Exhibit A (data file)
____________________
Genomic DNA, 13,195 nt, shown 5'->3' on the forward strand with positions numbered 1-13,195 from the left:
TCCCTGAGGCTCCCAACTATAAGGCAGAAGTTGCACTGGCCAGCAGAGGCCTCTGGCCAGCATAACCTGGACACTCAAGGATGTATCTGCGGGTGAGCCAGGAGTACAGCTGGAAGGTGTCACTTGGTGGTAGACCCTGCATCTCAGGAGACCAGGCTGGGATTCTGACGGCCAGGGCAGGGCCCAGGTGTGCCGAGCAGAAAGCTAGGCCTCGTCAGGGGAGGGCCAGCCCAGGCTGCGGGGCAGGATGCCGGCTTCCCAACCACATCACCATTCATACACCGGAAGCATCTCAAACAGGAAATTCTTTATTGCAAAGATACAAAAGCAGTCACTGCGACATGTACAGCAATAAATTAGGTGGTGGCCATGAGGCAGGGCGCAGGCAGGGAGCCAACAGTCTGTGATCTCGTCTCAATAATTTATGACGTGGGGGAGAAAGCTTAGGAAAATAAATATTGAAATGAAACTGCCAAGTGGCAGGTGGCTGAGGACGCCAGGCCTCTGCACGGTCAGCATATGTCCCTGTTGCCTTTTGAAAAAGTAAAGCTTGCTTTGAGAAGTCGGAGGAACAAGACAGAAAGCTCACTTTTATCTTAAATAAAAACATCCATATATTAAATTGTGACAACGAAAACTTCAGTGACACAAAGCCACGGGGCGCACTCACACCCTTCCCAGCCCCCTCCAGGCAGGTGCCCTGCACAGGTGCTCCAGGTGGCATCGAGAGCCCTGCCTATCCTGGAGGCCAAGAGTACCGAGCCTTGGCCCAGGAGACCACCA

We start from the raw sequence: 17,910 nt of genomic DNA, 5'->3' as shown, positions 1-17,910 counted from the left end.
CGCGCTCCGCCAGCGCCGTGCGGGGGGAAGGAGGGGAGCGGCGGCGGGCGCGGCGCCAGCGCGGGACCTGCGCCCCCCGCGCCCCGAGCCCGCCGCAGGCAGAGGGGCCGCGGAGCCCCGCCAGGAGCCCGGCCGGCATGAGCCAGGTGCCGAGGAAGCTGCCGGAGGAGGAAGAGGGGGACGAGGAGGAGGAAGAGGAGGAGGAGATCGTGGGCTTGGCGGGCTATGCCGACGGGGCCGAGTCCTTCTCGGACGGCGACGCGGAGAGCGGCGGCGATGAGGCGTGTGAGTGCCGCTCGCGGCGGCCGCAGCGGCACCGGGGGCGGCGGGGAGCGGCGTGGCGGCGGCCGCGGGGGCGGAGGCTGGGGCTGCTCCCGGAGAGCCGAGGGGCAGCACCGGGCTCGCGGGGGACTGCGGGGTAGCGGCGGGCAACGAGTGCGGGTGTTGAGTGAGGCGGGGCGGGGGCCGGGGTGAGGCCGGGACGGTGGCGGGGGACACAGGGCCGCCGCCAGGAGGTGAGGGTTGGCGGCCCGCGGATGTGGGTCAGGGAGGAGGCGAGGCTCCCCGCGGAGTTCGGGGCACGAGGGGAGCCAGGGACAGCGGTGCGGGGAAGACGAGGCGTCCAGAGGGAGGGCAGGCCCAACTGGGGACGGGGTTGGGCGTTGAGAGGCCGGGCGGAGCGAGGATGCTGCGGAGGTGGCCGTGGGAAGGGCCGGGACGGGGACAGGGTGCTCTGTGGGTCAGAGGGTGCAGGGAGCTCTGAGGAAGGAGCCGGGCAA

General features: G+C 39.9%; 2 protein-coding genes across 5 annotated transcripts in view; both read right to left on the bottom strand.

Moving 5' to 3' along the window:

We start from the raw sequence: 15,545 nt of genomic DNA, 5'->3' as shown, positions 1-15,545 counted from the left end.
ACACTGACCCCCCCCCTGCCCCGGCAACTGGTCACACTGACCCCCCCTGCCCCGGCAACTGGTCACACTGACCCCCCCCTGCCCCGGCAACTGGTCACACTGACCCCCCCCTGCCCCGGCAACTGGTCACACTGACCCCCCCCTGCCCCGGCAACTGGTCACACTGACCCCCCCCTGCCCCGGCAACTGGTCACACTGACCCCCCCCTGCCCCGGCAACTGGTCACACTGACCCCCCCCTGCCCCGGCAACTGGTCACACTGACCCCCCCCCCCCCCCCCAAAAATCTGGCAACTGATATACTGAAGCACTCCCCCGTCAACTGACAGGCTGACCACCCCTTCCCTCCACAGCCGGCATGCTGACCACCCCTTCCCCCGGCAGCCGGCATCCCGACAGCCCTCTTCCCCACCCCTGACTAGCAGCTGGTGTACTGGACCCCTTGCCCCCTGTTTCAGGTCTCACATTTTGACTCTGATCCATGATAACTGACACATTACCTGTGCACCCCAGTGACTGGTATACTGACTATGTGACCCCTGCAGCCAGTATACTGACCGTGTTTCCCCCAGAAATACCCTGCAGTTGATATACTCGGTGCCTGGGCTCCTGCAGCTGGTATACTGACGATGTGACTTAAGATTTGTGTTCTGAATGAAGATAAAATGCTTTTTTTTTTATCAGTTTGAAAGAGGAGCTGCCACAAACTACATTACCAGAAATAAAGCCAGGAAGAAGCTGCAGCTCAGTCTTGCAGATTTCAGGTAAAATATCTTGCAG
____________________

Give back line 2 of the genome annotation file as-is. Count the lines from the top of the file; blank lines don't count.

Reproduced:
TCCCTGAGGCTCCCAACTATAAGGCAGAAGTTGCACTGGCCAGCAGAGGCCTCTGGCCAGCATAACCTGGACACTCAAGGATGTATCTGCGGGTGAGCCAGGAGTACAGCTGGAAGGTGTCACTTGGTGGTAGACCCTGCATCTCAGGAGACCAGGCTGGGATTCTGACGGCCAGGGCAGGGCCCAGGTGTGCCGAGCAGAAAGCTAGGCCTCGTCAGGGGAGGGCCAGCCCAGGCTGCGGGGCAGGATGCCGGCTTCCCAACCACATCACCATTCATACACCGGAAGCATCTCAAACAGGAAATTCTTTATTGCAAAGATACAAAAGCAGTCACTGCGACATGTACAGCAATAAATTAGGTGGTGGCCATGAGGCAGGGCGCAGGCAGGGAGCCAACAGTCTGTGATCTCGTCTCAATAATTTATGACGTGGGGGAGAAAGCTTAGGAAAATAAATATTGAAATGAAACTGCCAAGTGGCAGGTGGCTGAGGACGCCAGGCCTCTGCACGGTCAGCATATGTCCCTGTTGCCTTTTGAAAAAGTAAAGCTTGCTTTGAGAAGTCGGAGGAACAAGACAGAAAGCTCACTTTTATCTTAAATAAAAACATCCATATATTAAATTGTGACAACGAAAACTTCAGTGACACAAAGCCACGGGGCGCACTCACACCCTTCCCAGCCCCCTCCAGGCAGGTGCCCTGCACAGGTGCTCCAGGTGGCATCGAGAGCCCTGCCTATCCTGGAGGCCAAGAGTACCGAGCCTTGGCCCAGGAGACCACCA